She reeled for a split second, turning around, as the hot water splashed on her shoulders and neck, and reached out for the wall. The world spun momentarily and then stopped abruptly. She wanted to stand there forever until the scalding water washed her clean of… everything.
She kept losing herself to stuff that wasn’t her, that was the problem. And then somehow, life would remind her to take a step back, to look at it all, to analyse its meaning, to ask, “Who are you?” And to that she had no answers. But she knew who she wasn’t, and she knew that she kept looking for answers in the wrong places. Maybe there were none. Or at least maybe she wasn’t meant to know them. Maybe she was just making it unnecessarily complicated. Maybe she really just was simply… nobody. We all are in a way anyway, which was an oddly comforting thought.
Ten pounds. That would do it. It was a while since she’d been in the 70s. A decade maybe?
Her hips ached as she reached to turn off the water and the nausea engulfed her again as she stepped out onto the mat, shivering. Towel. Muscle rub. Sweatpants. Hoodie. Flip flops.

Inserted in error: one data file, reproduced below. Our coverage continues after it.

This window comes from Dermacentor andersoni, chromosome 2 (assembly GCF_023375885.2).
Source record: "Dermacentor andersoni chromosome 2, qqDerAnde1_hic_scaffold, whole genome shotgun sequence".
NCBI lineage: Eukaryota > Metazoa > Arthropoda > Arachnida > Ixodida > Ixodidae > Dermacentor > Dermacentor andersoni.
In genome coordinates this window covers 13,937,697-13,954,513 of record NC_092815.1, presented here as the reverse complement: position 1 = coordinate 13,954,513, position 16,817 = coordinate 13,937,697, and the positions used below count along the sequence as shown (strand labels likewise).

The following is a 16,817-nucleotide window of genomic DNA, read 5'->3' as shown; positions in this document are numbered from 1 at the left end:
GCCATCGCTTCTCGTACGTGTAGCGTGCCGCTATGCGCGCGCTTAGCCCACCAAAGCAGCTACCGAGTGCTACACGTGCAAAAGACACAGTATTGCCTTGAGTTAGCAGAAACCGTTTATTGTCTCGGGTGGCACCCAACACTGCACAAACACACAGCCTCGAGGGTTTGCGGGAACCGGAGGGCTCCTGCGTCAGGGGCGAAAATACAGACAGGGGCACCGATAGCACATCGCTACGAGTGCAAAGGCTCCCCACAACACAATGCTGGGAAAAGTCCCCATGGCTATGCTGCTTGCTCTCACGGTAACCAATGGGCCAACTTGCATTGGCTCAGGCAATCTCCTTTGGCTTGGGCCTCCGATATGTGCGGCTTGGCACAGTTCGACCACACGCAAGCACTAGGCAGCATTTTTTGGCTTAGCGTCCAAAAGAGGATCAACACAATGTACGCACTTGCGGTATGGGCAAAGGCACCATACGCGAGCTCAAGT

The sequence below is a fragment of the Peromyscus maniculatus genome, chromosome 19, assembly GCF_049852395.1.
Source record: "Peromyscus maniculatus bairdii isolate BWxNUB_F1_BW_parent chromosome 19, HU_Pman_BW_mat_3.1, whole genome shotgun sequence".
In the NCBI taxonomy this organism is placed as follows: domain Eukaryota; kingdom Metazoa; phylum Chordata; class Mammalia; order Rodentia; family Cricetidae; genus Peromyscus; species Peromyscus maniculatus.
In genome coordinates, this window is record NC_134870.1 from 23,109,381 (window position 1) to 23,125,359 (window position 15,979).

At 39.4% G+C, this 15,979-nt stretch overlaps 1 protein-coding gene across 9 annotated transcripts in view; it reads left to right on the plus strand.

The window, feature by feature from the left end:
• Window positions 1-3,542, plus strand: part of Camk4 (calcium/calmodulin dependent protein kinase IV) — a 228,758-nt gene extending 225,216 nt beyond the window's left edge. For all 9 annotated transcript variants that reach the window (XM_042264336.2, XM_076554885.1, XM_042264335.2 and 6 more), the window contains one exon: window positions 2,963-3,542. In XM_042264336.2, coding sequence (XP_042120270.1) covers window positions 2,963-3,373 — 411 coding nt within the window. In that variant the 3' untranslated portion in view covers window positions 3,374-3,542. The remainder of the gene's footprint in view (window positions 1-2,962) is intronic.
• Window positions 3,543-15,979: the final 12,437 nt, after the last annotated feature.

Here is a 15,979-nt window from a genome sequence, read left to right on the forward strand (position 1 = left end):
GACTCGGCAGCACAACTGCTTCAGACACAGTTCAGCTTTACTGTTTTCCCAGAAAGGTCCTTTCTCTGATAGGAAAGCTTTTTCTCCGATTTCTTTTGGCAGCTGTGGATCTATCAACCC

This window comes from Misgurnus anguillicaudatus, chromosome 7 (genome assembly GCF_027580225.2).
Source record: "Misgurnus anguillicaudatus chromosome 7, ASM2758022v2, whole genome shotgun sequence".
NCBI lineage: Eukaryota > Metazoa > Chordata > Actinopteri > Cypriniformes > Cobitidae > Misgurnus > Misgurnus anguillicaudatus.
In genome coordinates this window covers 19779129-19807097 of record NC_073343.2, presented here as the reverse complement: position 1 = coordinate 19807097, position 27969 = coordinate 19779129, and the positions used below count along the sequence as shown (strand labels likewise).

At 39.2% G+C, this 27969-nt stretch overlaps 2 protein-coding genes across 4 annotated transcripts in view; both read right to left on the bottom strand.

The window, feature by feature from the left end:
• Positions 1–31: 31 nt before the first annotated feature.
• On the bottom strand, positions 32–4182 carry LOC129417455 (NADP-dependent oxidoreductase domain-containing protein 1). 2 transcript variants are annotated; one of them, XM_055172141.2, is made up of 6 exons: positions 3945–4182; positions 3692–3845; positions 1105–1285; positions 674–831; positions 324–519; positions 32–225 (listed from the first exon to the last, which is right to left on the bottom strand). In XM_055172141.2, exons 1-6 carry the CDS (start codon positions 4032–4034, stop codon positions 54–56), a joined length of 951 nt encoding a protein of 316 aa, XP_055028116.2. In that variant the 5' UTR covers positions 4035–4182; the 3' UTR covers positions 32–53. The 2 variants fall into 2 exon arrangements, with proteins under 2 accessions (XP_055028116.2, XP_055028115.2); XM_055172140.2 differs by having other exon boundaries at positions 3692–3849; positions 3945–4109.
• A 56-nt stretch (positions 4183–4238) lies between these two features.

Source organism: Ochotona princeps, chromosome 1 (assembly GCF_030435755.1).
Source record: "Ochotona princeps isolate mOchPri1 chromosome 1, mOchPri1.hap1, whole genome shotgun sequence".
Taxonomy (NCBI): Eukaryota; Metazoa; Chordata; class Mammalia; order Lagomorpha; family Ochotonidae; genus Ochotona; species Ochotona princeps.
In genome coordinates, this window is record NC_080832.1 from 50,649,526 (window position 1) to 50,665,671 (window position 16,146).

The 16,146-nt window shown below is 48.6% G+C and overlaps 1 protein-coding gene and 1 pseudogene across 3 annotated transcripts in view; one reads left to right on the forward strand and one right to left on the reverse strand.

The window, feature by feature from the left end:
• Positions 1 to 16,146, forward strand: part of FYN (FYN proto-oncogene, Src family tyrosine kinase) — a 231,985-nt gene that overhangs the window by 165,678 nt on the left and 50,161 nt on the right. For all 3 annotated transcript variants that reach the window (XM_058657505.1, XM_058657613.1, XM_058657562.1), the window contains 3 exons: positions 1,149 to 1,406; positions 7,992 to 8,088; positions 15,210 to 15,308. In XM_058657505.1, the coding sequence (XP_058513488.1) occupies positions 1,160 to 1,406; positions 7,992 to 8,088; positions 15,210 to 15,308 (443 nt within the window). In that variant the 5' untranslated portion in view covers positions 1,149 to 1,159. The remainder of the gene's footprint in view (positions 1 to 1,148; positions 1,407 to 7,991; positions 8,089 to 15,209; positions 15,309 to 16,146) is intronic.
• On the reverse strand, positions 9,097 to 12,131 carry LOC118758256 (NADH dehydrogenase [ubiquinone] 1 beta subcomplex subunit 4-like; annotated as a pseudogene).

Downstairs, she scrolled through the music on her old iPod, which was glowing faintly in the darkness, the only bit of light in the room. ‘Underpass’ on repeat; that would suit this night. She switched on the lamp in the corner and stood looking around the room, its haphazard piles of boxes and other junk familiar but meaningless.
So I’ve tried all day to outrun this storm
Cold the wind and rain
Neon flickers in the gusty night
I can’t go home again…
Coffee sounded good. Maybe it would cut through the nausea a little. But cleaning had to happen first. It always did, no exceptions. The rituals seemed like all she had left anymore. They weren’t as comforting as they used to be, but they were familiar — there was that word again, ‘familiar’; she took solace in the familiar — and that was better than nothing. No one understood that. No one understood anything really, and inconvenient as it was at times, that’s the way she wanted it. She’d never particularly wanted to be understood anyway. Understanding broke down walls, and no walls led to… actually she didn’t know what it led to, but she wasn’t sure she cared to find out. Mostly she just wanted to be accepted as she was, not understood. What did you have left for yourself if someone understood you?